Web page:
The Glorious Twelfth: fatal threat to a unique British tradition?

Last Monday the ‘Glorious Twelfth’ ushered in the annual four-month grouse shooting season in England and Scotland, accompanied by a call from the Labour Party to review the future of this uniquely British pursuit.

The shooting season was regulated by the Game Act of 1831 after concerns were raised about the long-term future of grouse amidst declining numbers. Prior to that time, all four of Britain’s grouse species were ‘bagged’ in considerable numbers. In addition to the Red Grouse, Black Grouse and Ptarmigan were pursued, as was the giant Capercaillie. This latter turkey-like species even became extinct in the UK in 1785 before its re-introduction in Scotland in 1837.

Nowadays it is only really the Red Grouse that is hunted. ‘Beaters’ drive the hapless creatures out into the open where the ‘guns’ – typically wealthy aristocrats, businessmen and foreigners – fire at will from behind stone butts, the birds scattering at speeds in excess of 100km per hour.

Unlike pheasants, grouse are not bred for hunts. This makes them a particularly valuable commodity in parts of northern England and Scotland, where the sport is a major contributor to local economies. With grouse numbers declining as a result of weather patterns and habitat loss, local gamekeepers and landowners can hardly afford to lose any of them. This puts them in conflict with Hen Harriers.

Hen Harriers are an increasingly rare bird of prey in the UK and they are particularly fond of grouse chicks. Whilst illegal to kill, Hen Harriers have long been prey to the gamekeeper’s gun. Their vulnerability to illicit slaughter is one of the reason’s cited by Labour for grouse hunting to be reviewed.

On an irrelevant aside, the Bowland Brewery in Clitheroe, Lancashire brews a nice beer called Hen Harrier. At their onsite restaurant, my partner’s father thought that ‘Hen Harrier’ was actually on the food menu…thankfully he does not work in conservation.

Along with the plight of Hen Harriers, Labour argue that precious ecosystems are being destroyed in an attempt to create additional heather moorland, the favoured habitat of the Red Grouse. ‘Viable alternatives’ to live hunts, such as simulated shoots, have been suggested.

Yet perhaps the real reason behind Labour’s stance is that the grouse shooting season is symbolic of the continued British class system. With a daily shoot costing in the region of £30,000 per gun, this is not an inclusive sport. What’s more, the beaters tend to be local farmhands or estate workers. As Mark Avery writes in Inglorius: Conflict in the Uplands (you can guess on which side of the fence the author resides with regard to this issue):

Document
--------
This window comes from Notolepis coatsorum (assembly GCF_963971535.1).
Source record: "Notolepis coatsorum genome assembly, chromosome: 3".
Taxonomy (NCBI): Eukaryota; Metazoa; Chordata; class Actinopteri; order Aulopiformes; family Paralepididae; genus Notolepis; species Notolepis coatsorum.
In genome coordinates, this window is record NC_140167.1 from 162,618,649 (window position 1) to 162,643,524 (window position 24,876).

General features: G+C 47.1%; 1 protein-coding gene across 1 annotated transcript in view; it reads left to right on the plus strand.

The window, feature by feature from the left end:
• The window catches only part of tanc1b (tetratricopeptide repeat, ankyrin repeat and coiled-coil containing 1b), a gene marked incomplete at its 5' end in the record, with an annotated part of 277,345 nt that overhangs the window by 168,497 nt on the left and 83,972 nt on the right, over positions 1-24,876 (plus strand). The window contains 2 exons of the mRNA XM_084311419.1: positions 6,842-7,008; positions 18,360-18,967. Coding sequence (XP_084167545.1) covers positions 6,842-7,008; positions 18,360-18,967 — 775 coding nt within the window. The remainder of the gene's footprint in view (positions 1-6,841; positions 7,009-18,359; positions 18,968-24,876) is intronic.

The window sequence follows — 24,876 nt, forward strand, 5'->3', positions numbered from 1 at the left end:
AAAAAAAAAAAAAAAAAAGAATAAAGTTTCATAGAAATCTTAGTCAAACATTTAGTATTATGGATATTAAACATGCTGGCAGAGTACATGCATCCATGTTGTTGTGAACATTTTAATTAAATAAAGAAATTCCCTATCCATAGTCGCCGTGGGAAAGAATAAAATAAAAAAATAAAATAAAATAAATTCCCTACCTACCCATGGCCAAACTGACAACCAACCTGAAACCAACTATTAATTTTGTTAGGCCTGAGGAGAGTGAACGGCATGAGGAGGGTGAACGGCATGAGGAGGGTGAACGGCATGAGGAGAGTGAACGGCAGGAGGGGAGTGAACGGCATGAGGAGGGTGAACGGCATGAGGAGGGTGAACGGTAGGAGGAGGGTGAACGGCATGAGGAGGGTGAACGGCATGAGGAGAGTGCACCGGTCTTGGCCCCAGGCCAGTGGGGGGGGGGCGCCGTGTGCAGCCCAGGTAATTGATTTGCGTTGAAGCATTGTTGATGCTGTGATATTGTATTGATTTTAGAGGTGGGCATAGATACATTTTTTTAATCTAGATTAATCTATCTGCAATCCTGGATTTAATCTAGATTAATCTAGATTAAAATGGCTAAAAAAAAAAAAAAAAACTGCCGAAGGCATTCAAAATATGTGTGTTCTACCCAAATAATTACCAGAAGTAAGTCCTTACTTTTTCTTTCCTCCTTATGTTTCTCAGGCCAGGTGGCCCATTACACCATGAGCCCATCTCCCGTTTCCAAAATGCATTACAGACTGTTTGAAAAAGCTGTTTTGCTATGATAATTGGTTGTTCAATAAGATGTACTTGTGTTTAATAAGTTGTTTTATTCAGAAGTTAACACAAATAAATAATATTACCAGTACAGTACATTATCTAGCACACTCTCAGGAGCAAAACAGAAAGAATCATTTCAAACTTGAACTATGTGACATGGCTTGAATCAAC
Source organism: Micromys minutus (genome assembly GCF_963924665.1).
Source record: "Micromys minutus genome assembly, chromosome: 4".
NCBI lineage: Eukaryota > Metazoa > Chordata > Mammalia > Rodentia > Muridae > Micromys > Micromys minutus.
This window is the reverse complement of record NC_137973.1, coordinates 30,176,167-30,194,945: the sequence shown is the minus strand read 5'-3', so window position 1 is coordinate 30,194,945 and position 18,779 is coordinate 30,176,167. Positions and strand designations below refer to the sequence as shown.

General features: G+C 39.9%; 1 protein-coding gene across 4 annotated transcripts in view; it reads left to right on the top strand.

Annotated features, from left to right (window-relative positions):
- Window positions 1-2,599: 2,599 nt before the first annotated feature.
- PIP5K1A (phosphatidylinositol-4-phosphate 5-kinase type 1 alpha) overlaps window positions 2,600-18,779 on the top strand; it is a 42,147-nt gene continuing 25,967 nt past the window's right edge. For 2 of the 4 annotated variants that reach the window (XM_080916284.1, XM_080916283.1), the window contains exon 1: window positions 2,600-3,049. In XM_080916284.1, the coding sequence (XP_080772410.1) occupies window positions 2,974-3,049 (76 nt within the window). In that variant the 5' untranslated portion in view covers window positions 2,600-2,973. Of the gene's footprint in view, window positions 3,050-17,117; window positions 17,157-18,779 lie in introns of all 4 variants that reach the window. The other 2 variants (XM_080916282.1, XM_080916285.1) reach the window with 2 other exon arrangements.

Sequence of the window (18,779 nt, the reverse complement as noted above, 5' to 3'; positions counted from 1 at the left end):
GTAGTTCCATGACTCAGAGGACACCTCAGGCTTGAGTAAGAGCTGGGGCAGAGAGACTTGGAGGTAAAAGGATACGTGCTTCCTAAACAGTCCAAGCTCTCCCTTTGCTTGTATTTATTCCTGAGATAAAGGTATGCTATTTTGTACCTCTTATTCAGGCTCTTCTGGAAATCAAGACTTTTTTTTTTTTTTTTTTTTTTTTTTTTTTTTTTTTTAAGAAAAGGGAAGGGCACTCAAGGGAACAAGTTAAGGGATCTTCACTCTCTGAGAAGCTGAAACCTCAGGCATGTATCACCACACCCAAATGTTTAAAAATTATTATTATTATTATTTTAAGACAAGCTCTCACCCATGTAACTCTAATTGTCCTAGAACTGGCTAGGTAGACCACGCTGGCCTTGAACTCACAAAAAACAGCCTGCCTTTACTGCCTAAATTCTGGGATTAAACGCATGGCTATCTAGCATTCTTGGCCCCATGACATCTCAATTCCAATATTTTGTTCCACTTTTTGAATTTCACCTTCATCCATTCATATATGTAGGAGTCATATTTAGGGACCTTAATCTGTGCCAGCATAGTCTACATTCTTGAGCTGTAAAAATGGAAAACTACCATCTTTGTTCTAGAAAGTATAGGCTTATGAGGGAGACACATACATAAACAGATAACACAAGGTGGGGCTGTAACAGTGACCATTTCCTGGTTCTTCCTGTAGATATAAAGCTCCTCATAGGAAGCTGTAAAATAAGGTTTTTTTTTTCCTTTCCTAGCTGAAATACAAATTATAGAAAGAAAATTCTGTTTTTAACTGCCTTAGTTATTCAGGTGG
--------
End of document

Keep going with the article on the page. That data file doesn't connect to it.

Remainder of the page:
Driven grouse shooting involves a line of relatively poor people, the beaters, walking across a stretch of moorland with flags and whistles and, by so doing, pushing the Red Grouse that live there towards a line of relatively rich people, who then shoot at the grouse as they whizz past them at great speed.

The ‘poor’ doing all the dirty work for the ‘rich’ to revel in their fat-bellied bloodlust, so to speak.

There is undoubtedly more than a grain of truth in the accusations of elitism, and there is no harm in commissioning an independent review of the impact grouse hunting has on habitats, but to simulate this traditional British endeavour would be catastrophic. Not only would it severely damage local livelihoods in the shooting areas – as the appeal would crash without live hunts – it would rip yet another precious vestige of British tradition away.

As the apocryphal saying goes:

If God wanted us to be vegetarians, he would have made broccoli a lot more fun to hunt!

We pursue our quarry as part of a primeval yearning, a prehistoric affinity with the natural order of things. Of course animals should never be unduly harmed – and the ban on fox hunting has a far stronger moral argument – but we are talking about eviscerating a part of British culture here.

A review is a good idea to ensure that the grouse shooting season is continued in a sustainable fashion, providing benefits to people and environment alike…not to mention Hen Harriers, as intended by the Game Act.

To end the shooting season and replace it with some contrived alternative, deprived of any sentimental or sporting value, is not the way forward, and who knows what local landowners will consider as an economically viable replacement. Careful what you wish for.

As the eponymous whiskey distillers laconically market…”Famous for a Reason”. Let us hope that the Red Grouse can continue to thrive without the doomsayers and killjoys triumphing.